|Korea’s Park Hee-young tees off on the 18th hole at the Navistar LPGA Classic on Thursday. (AFP-Yonhap News)|
Last year, Thompson became the youngest champion in LPGA Tour history at age 16, winning by five strokes. Fifteen-year-old amateur Lydia Ko broke the record last month in the Canadian Women’s Open.
Thompson had nine birdies in her bogey-free round on the links-style Senator course at the Robert Trent Jones Golf Trail’s Capitol Hill complex. She missed only one green in regulation and had 26 putts.
“It feels really good getting a first round of 63 under my belt, but you just have to take it one shot at a time,” Thompson said. “Can’t get ahead of yourself in this game, so just going to hope to play like I did today for the next three rounds.”
Mika Miyazato and Lindsey Wright shot 63 in the 2010 event. Thompson’s previous best score on the LPGA Tour was a 65 in the final round of the Mobile Bay LPGA Classic.
She missed a birdie putt on the 18th hole by about 6 inches.
“I wasn’t thinking about the course record, I was just trying to put a good stroke on it like every other putt,” she said.
Lizette Salas and Park Hee-young were tied for second at 65, and third-ranked Stacy Lewis was another stroke back along with Karen Stupples, Amanda Blumenherst, Wendy Ward and Lee Mi-hyang.
Top-ranked Yani Tseng and Michelle Wie were eight strokes behind at 71.
Following the pattern she set last year en route to her lone tour victory, Thompson had breakfast at Waffle House down the street from the course. The plate of egg whites, wheat toast, hash browns and bacon was prepared specially by Thompson’s favorite cook, Valerie Perry.
“Well Valerie, she’s the main cook there and she sings, so it keeps me relaxed, keeps me laughing before my round,” Thompson said. “It’s a good atmosphere. ... She sings Justin Bieber ‘Baby’ pretty good, but puts ‘bacon’ instead of ‘baby.’ It’s pretty funny.”
ATLANTA (AP) ― In the one week Tiger Woods had away from golf during the FedEx Cup playoffs, Nick Faldo said he had lost his aura, Greg Norman said he was intimidated by Rory McIlroy and Johnny Miller claimed that Woods once wanted lessons from him.
“Nice week, huh?” Woods said, grinning.
Even better was to be back on the course Thursday at the Tour Championship, where Woods had the final word for at least for one day. He kept the ball in play at East Lake, chipped in for one of his six birdies and wound up with a 4-under 66 for a share of the lead with Justin Rose.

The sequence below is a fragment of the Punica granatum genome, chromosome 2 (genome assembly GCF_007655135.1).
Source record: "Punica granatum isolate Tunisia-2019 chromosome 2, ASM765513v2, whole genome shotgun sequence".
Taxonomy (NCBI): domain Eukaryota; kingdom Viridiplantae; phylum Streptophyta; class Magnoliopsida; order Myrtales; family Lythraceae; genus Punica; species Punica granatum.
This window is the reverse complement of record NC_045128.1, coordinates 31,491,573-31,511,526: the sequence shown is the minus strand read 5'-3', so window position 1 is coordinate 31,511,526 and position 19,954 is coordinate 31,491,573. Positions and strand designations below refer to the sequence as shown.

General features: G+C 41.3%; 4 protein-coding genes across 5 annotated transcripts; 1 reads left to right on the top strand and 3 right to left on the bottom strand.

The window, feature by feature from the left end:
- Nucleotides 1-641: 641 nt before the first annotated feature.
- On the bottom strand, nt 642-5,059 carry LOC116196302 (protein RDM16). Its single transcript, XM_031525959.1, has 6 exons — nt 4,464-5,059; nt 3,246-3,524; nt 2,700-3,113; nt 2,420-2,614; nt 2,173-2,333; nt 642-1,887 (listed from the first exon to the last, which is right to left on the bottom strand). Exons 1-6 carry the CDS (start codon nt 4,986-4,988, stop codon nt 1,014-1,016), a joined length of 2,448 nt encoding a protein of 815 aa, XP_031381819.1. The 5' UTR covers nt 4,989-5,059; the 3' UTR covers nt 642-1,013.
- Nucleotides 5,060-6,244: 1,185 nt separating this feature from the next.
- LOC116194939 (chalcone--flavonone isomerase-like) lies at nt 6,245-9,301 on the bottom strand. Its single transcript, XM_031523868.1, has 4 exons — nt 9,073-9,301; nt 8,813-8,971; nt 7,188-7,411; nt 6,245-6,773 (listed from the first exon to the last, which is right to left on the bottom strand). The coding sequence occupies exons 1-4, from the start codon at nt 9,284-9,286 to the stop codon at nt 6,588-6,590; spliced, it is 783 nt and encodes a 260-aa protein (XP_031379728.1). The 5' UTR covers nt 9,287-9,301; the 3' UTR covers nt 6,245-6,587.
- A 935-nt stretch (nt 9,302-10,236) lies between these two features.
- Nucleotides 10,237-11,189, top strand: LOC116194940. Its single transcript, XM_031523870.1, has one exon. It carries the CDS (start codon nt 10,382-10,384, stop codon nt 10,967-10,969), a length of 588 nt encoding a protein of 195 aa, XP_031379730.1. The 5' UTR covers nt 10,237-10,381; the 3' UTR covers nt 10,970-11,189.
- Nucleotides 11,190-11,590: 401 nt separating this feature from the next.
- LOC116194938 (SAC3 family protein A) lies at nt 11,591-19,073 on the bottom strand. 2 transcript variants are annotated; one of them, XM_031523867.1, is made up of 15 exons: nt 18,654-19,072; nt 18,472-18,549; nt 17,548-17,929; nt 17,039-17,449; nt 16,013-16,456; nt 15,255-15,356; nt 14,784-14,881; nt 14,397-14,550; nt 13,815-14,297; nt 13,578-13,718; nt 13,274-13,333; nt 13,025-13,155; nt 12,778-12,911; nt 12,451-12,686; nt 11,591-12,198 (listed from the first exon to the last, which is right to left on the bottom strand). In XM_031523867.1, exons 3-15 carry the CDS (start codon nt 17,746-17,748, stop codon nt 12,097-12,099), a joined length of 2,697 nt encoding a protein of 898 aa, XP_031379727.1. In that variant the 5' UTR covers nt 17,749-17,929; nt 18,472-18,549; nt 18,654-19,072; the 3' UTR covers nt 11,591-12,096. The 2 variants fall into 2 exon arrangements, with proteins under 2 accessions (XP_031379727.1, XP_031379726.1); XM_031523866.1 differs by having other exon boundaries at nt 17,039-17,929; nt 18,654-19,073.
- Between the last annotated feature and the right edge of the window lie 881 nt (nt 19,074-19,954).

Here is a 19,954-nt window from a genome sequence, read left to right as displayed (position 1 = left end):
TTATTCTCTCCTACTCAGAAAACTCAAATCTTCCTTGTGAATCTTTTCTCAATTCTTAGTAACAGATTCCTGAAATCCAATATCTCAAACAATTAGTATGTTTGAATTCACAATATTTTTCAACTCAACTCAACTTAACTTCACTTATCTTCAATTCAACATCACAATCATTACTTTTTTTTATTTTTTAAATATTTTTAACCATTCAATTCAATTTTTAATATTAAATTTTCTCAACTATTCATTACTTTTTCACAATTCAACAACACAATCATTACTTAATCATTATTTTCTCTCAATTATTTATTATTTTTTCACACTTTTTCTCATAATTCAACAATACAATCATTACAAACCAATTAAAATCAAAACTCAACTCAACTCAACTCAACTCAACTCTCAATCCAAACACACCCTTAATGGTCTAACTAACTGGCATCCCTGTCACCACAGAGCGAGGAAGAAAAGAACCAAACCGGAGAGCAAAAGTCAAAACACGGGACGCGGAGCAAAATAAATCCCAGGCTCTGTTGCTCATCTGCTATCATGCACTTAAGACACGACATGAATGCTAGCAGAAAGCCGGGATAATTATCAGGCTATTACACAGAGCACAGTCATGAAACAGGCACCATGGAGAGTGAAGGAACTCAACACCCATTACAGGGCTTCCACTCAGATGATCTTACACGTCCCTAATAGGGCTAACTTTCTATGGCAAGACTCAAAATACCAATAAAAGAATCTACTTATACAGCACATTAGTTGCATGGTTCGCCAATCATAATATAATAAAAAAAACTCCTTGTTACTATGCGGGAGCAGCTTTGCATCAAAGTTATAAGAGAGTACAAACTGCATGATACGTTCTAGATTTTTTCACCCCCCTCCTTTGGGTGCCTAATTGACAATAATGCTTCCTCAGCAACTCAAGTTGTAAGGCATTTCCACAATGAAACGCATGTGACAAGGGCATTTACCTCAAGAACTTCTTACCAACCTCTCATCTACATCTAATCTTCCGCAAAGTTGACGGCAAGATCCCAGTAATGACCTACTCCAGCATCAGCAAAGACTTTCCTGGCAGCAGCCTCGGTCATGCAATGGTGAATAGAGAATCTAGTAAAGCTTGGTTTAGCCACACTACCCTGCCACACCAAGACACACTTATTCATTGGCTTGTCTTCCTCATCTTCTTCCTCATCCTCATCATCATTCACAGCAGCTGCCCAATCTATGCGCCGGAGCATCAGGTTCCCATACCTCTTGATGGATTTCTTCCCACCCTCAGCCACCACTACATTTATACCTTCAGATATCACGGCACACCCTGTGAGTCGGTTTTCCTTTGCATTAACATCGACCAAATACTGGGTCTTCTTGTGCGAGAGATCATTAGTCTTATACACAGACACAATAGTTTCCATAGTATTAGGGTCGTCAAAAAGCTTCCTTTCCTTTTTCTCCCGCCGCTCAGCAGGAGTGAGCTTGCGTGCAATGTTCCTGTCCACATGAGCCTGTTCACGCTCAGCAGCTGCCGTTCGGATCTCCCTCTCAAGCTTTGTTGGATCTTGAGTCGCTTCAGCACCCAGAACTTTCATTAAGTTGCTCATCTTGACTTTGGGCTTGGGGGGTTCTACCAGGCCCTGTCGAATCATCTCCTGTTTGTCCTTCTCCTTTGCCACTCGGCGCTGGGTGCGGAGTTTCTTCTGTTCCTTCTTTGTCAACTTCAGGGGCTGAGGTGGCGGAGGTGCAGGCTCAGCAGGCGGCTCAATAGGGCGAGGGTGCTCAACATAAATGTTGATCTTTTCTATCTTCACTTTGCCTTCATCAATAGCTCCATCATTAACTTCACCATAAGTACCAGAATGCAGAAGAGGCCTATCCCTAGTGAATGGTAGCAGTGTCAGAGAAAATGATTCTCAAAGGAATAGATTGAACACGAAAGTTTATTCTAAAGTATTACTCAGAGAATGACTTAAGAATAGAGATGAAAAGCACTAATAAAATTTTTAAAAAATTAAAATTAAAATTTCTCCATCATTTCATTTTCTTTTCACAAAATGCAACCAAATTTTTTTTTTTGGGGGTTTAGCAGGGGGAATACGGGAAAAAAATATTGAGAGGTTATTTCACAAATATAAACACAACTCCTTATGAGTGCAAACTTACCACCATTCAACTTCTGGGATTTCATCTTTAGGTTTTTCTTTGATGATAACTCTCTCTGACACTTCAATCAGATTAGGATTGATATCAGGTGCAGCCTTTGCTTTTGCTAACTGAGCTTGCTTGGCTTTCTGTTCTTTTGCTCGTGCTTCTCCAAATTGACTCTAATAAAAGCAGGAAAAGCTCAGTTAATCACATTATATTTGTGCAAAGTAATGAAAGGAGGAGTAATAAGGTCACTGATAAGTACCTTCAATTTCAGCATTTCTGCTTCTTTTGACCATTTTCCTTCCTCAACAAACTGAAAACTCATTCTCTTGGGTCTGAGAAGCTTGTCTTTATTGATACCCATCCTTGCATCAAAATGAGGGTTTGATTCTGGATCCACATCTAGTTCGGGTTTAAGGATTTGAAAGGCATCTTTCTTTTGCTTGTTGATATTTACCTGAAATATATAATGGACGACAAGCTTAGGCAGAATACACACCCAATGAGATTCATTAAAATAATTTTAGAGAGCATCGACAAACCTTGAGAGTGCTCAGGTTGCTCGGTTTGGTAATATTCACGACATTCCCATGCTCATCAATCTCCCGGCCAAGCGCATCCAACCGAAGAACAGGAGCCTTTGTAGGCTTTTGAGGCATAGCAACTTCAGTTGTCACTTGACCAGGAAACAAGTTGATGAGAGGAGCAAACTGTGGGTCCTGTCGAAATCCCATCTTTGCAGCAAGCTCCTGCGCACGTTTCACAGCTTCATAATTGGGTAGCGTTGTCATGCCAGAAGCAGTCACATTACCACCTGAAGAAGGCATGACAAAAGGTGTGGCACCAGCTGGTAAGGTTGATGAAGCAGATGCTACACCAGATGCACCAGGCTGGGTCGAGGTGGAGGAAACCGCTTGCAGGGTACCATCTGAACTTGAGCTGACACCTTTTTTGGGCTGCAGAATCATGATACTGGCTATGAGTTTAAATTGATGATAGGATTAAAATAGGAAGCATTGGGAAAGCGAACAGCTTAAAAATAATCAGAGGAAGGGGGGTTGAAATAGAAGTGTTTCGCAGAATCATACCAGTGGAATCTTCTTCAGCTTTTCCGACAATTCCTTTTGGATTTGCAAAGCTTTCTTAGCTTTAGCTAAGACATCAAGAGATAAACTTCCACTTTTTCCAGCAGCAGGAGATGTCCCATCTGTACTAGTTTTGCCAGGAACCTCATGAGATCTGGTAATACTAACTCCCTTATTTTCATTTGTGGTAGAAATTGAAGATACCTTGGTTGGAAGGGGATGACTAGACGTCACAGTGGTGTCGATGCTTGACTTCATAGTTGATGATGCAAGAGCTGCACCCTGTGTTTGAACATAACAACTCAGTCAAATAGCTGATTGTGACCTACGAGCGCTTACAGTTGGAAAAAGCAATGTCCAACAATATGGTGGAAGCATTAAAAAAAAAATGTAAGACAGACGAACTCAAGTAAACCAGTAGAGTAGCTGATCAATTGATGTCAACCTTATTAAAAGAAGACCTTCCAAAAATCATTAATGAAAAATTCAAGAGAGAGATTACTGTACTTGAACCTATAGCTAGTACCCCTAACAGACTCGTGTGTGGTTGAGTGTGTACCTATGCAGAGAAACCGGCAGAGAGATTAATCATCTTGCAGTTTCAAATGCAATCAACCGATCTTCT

It was the first step toward what Woods hopes is a third FedEx Cup title, and another $10 million bonus.
“I probably could have gotten a couple more out of it,” Woods said about his opening round. “But I was probably right on my number.”
McIlroy, playing with Woods for the fifth time in these FedEx Cup playoffs, got up-and-down from short of the par-3 18th hole for a 69. McIlroy is trying to become the first player since Woods in 2006 to win three straight PGA Tour events in the same season, and he wasn’t overly alarmed by his start.
“Wish I could have shot a couple shots better,” McIlroy said. “But I’m in a good position going into tomorrow.”
The week began with Norman saying that Woods was intimidated by McIlroy, a suggestion that both players found amusing. While it’s doubtful that inspired Woods, he played as if he wasn’t ready to let McIlroy win a third straight playoff event and capture the FedEx Cup.
McIlroy, who has won three of his last four tournaments, and Woods are among the top five seeds at East Lake who only have to win the Tour Championship to claim the largest payoff in golf. Woods wasn’t interested in what anyone else was doing.
“Just winning,” he said. “Winning takes care of everything.”
Jack Nicklaus even weighed in on Norman’s comments to FoxSports.com. Nicklaus was doing a radio interview with ESPN 980 in Washington when told about Norman’s remarks that McIlroy intimidated Woods. Nicklaus said playfully, “Quiet, Greg. Quiet. Down, boy.”
“I think Tiger has a lot of wins left in him,” Nicklaus said.